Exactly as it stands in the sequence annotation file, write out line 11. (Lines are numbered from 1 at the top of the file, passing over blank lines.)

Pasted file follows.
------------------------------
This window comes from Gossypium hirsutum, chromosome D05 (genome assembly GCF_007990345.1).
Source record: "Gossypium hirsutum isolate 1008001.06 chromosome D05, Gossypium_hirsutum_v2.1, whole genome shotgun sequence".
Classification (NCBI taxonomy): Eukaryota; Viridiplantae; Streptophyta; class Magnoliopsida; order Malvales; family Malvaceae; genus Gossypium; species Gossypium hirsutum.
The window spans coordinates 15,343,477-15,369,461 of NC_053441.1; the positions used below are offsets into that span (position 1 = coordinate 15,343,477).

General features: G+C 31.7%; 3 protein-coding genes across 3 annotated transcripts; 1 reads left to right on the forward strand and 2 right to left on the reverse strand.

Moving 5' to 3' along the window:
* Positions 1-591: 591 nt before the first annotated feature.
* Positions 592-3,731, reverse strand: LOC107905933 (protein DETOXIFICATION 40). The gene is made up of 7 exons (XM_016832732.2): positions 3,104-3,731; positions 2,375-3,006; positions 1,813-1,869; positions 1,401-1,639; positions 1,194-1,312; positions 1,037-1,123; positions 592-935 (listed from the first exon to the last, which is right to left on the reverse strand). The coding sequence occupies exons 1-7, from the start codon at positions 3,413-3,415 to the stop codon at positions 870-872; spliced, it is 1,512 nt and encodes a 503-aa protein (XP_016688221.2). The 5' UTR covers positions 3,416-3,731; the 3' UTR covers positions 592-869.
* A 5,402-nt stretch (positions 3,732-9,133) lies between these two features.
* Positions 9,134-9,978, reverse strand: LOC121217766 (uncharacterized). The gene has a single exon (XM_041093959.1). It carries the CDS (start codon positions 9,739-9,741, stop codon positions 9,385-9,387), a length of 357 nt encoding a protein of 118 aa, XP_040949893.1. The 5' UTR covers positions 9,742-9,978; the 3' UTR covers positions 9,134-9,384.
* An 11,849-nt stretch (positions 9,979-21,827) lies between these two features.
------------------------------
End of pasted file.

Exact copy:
* An 11,849-nt stretch (positions 9,979-21,827) lies between these two features.